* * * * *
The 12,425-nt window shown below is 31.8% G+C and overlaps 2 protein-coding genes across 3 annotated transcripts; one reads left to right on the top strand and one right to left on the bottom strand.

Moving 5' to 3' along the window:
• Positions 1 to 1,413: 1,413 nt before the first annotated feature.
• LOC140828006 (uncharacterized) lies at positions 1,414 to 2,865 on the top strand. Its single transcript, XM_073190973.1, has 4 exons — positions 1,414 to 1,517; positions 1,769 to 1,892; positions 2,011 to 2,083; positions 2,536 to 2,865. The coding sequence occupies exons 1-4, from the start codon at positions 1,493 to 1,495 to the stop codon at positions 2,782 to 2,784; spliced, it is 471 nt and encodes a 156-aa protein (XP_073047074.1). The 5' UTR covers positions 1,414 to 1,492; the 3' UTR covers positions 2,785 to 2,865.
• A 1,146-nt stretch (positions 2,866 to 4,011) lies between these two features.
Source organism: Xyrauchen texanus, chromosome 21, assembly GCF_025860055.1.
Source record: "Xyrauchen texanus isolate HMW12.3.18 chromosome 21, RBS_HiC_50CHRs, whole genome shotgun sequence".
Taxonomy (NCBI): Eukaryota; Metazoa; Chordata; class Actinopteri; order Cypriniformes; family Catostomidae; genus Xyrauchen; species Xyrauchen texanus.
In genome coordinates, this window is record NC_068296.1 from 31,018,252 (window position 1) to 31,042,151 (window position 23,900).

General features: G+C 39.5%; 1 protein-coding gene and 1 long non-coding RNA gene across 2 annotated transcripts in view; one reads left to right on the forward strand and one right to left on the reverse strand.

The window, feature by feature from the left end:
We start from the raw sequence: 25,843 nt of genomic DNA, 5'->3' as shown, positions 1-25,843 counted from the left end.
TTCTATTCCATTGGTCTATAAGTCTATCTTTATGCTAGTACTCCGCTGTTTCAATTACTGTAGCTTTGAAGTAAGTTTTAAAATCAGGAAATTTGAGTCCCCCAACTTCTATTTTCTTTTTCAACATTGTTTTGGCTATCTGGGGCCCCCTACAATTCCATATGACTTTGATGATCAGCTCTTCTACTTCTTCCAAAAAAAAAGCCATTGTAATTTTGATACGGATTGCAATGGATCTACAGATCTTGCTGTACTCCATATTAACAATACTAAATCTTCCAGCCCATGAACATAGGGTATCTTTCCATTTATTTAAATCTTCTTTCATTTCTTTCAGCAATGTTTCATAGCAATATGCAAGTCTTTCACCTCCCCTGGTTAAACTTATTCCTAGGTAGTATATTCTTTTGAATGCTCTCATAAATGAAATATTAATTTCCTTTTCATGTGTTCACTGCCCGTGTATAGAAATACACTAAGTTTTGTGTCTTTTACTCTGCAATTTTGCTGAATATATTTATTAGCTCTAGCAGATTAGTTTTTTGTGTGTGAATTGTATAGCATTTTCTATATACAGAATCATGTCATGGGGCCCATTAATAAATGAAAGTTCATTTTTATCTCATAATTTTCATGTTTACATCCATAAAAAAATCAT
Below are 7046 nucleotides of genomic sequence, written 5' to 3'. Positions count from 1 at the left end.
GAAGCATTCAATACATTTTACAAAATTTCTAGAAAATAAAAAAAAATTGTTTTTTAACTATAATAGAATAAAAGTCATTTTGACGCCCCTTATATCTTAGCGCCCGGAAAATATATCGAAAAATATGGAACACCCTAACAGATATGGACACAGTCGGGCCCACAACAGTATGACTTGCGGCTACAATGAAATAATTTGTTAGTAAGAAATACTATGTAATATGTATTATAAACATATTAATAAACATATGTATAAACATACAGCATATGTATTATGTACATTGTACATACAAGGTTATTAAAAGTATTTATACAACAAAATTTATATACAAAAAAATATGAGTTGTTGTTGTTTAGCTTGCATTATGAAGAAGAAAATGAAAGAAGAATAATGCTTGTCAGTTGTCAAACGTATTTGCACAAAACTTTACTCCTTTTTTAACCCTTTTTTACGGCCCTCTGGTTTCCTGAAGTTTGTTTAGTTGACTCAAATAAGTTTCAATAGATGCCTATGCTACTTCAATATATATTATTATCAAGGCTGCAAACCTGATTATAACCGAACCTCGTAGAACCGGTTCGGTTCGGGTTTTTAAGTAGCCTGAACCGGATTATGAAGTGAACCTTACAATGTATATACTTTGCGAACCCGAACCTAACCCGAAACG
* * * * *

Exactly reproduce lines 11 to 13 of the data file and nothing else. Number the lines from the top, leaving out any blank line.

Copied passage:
The window, feature by feature from the left end:
We start from the raw sequence: 25,843 nt of genomic DNA, 5'->3' as shown, positions 1-25,843 counted from the left end.
TTCTATTCCATTGGTCTATAAGTCTATCTTTATGCTAGTACTCCGCTGTTTCAATTACTGTAGCTTTGAAGTAAGTTTTAAAATCAGGAAATTTGAGTCCCCCAACTTCTATTTTCTTTTTCAACATTGTTTTGGCTATCTGGGGCCCCCTACAATTCCATATGACTTTGATGATCAGCTCTTCTACTTCTTCCAAAAAAAAAGCCATTGTAATTTTGATACGGATTGCAATGGATCTACAGATCTTGCTGTACTCCATATTAACAATACTAAATCTTCCAGCCCATGAACATAGGGTATCTTTCCATTTATTTAAATCTTCTTTCATTTCTTTCAGCAATGTTTCATAGCAATATGCAAGTCTTTCACCTCCCCTGGTTAAACTTATTCCTAGGTAGTATATTCTTTTGAATGCTCTCATAAATGAAATATTAATTTCCTTTTCATGTGTTCACTGCCCGTGTATAGAAATACACTAAGTTTTGTGTCTTTTACTCTGCAATTTTGCTGAATATATTTATTAGCTCTAGCAGATTAGTTTTTTGTGTGTGAATTGTATAGCATTTTCTATATACAGAATCATGTCATGGGGCCCATTAATAAATGAAAGTTCATTTTTATCTCATAATTTTCATGTTTACATCCATAAAAAAATCAT